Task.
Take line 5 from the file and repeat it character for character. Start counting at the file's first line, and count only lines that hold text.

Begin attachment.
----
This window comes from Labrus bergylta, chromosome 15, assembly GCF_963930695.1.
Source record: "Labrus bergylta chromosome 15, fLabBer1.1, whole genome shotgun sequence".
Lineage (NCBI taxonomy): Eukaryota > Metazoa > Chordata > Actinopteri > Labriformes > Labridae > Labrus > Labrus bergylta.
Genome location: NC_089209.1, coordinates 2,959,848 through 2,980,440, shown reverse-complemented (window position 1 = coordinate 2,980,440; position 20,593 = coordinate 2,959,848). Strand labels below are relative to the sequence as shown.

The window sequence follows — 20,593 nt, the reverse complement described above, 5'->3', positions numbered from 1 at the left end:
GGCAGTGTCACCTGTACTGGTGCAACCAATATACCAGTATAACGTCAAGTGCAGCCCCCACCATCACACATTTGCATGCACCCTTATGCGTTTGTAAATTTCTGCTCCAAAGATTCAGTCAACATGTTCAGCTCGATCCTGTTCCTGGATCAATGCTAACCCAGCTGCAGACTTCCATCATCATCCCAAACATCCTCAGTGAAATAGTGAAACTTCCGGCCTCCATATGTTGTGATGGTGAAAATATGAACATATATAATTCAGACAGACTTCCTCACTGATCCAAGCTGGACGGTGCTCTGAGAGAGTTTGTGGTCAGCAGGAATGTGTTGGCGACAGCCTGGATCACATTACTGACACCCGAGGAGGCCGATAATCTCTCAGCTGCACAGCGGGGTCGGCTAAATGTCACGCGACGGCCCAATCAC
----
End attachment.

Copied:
The window sequence follows — 20,593 nt, the reverse complement described above, 5'->3', positions numbered from 1 at the left end: